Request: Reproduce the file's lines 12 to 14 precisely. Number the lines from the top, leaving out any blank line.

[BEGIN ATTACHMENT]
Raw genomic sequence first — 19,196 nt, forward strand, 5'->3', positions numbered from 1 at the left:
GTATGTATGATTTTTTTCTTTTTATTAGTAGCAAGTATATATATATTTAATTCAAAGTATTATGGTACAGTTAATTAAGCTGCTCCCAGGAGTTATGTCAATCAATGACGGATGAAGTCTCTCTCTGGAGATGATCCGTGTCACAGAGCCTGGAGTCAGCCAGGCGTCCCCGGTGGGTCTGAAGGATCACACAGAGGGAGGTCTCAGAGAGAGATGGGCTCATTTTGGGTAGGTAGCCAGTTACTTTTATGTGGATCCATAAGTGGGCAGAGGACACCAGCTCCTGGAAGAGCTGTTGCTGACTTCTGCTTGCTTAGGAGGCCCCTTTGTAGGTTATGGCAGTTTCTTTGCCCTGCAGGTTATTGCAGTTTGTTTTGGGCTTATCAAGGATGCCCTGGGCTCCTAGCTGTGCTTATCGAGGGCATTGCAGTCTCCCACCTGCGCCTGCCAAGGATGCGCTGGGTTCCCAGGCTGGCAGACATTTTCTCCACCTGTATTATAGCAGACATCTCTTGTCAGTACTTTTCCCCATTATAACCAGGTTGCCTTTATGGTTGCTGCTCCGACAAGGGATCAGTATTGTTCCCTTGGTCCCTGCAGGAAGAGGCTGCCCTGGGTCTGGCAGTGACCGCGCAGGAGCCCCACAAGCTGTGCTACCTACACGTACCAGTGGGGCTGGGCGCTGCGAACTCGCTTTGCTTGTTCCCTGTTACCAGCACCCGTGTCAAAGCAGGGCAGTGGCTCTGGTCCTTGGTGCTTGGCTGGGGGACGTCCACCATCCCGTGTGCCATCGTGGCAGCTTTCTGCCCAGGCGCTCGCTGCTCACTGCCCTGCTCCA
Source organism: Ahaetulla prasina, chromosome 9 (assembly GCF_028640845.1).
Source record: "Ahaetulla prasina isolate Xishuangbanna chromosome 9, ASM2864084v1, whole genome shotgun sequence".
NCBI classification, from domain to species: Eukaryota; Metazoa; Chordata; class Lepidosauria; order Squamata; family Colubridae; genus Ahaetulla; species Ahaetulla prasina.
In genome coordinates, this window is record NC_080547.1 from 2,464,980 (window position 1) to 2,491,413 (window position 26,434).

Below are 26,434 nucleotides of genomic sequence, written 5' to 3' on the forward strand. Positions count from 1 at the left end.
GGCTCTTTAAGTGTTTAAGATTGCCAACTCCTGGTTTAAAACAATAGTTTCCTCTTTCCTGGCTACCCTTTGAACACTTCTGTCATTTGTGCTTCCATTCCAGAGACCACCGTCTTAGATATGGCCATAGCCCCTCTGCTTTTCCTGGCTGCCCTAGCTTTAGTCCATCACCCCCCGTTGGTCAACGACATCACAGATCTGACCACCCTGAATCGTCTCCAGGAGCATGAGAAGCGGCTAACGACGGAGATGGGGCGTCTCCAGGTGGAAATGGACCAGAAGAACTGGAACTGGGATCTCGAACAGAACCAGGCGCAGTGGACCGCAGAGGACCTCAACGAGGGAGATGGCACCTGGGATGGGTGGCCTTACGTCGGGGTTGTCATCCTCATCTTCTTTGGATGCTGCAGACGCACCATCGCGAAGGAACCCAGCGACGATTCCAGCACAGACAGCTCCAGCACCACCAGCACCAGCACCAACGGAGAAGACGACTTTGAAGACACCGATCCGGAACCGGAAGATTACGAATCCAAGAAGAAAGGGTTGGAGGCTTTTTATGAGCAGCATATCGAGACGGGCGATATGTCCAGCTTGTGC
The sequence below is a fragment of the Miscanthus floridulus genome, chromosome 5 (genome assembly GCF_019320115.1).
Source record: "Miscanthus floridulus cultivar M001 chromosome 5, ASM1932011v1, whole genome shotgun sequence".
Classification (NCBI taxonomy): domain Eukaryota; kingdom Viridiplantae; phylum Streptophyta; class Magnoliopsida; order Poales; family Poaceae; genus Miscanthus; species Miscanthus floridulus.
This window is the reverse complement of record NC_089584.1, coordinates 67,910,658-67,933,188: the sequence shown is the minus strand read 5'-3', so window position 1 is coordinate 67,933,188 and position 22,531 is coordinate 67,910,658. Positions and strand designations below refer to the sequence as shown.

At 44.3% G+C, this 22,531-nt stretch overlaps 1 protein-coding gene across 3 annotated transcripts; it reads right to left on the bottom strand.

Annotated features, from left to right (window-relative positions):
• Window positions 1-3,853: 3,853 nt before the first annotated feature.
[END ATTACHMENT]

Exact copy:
This window is the reverse complement of record NC_089584.1, coordinates 67,910,658-67,933,188: the sequence shown is the minus strand read 5'-3', so window position 1 is coordinate 67,933,188 and position 22,531 is coordinate 67,910,658. Positions and strand designations below refer to the sequence as shown.

At 44.3% G+C, this 22,531-nt stretch overlaps 1 protein-coding gene across 3 annotated transcripts; it reads right to left on the bottom strand.

Annotated features, from left to right (window-relative positions):